In the embodiment of FIG. 6A, the high impedance structure is implemented using two diodes, DRb1 and DRb2. The slope resistance of each diode near zero current is of the order of IS/(kBT/q) where IS is the saturation current of the diode, kB is Boltzmann's constant, T is the absolute temperate and q is the electronic charge. The denominator (kBT/q) is about 25 mV at room temperature. Normal bulk silicon diodes have too low a value of saturation current IS to be useful, but minimum size poly-silicon diodes have a saturation current IS of the order of 1 pA, giving a slope impedance of the order of 40 Gohm. The polysilicon diodes are often available on MEMS amplifier integrated circuits, as they are also useful in providing the MEMS transducer bias resistance (Rbm of FIG. 1) for similar reasons.

In this example, the diodes DRb1 and DRb2 are implemented in anti-parallel, connected between the gate node of transistor M7, and the gate node of transistor M2. Transistor MSW is connected in parallel with the polysilicon diodes with a control input RST, and can act as a switch to bypass the diodes to initially charge the gate node of the transistor M4. For instance during start-up, system reset, or maybe recovery from overload. It should be appreciated that any suitable form of switch structure could be implemented.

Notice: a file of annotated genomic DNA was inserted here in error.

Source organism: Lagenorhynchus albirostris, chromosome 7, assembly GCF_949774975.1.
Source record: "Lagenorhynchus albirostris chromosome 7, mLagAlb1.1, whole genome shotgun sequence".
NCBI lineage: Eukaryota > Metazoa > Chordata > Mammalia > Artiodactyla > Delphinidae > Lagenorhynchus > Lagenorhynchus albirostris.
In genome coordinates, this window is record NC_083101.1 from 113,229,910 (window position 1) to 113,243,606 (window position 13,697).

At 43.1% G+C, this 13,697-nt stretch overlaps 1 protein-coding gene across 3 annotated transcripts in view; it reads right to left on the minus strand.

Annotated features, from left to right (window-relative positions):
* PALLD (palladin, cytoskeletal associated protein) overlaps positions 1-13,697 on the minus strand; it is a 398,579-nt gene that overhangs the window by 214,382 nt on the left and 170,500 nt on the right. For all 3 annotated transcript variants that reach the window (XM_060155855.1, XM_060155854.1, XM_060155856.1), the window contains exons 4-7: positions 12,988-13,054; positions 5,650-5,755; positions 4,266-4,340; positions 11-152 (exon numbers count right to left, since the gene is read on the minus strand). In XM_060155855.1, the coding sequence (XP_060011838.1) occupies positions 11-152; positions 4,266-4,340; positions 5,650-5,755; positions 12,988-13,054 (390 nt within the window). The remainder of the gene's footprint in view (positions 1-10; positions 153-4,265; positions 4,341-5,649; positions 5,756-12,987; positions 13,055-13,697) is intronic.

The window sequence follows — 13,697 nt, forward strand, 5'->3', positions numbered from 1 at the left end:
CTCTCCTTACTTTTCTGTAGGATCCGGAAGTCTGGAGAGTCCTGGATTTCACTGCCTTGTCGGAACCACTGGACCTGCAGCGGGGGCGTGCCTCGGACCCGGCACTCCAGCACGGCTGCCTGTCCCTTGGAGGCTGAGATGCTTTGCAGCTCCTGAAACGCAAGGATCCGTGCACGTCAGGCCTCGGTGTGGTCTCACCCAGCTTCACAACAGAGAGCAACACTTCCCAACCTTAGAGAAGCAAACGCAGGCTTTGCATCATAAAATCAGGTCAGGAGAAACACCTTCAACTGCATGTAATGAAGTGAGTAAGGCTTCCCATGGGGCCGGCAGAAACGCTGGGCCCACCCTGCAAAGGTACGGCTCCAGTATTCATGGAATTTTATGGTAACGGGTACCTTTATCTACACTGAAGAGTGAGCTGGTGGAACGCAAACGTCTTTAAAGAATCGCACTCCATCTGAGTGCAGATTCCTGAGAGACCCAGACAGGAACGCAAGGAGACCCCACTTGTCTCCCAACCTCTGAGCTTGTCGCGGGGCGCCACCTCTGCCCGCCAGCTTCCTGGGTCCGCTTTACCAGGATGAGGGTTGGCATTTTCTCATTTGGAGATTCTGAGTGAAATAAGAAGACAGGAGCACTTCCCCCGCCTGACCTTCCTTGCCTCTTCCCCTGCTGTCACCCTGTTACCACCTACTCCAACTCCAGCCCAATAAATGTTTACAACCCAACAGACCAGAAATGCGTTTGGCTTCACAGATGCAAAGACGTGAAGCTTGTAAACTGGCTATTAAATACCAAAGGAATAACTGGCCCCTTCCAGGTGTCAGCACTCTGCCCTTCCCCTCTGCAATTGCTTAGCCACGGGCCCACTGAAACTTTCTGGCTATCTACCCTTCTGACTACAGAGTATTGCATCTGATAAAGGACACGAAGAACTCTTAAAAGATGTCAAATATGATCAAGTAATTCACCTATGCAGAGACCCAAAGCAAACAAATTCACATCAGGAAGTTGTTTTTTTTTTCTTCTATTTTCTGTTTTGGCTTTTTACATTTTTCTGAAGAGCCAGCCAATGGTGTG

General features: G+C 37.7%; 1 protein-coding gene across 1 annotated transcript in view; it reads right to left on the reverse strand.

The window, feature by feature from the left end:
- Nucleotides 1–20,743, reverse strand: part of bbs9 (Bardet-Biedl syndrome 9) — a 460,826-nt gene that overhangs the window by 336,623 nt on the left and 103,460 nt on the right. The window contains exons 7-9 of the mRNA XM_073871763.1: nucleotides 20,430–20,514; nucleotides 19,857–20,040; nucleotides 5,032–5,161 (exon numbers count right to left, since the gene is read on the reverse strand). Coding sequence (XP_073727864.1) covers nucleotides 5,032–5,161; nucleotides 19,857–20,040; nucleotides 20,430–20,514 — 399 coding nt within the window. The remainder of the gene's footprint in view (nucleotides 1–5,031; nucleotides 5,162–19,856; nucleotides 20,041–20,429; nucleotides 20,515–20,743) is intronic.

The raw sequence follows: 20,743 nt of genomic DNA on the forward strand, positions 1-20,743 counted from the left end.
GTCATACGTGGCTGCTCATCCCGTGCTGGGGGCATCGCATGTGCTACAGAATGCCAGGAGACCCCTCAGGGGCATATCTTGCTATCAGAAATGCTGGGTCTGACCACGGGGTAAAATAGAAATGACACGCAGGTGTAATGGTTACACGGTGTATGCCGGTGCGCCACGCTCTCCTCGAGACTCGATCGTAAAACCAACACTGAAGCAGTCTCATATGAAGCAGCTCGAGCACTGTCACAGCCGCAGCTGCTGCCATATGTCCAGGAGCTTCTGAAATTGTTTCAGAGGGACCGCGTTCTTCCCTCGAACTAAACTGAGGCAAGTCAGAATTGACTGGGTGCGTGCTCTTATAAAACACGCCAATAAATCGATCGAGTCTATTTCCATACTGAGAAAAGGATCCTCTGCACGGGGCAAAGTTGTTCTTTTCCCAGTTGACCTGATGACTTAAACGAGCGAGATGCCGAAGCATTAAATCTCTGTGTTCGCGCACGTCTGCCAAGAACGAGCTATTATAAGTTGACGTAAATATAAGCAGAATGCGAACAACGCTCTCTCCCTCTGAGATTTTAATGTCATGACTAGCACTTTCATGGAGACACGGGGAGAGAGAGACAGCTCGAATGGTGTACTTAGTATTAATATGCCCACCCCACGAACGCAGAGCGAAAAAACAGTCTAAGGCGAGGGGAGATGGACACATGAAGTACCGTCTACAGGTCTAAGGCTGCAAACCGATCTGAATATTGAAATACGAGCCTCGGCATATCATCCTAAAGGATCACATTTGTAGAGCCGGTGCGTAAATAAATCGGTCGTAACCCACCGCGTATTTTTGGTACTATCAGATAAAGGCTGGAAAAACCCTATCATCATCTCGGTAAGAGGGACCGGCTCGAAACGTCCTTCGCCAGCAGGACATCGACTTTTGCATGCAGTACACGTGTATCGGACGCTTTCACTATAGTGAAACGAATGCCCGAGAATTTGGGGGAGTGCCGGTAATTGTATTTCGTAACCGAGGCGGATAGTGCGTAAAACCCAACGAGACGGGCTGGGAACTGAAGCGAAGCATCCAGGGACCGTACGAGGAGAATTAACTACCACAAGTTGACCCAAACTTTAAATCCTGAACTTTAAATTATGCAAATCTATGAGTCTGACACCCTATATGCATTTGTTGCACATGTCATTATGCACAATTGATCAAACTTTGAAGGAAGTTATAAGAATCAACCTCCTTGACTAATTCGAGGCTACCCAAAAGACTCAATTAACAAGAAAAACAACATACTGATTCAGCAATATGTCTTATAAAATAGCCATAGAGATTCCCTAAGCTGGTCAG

There are many alternative configurations of diode network to implement this high impedance. FIGS. 6B to 6E illustrate some non-limiting alternatives. The diodes DRb1 and DRb2 could be connected in series, back-to-back, thus keeping a linear and high impedance for a larger signal swing on the transistor M4's gate node as illustrated in FIG. 6C. Series/parallel networks of diodes such as illustrated in FIG. 6D may provide a greater degree of symmetry in the signal response, reducing any signal-generated pumping of the bias control voltage. The impedance may be scaled to a desired value by physically re-sizing each diode appropriately, or by connecting diodes in series or parallel as illustrated in FIG. 6E. More complex networks comprising multiple diodes connected in any form of series/parallel configurations may be implemented to tune and/or make more symmetric the recovery characteristics for excess input signal swings.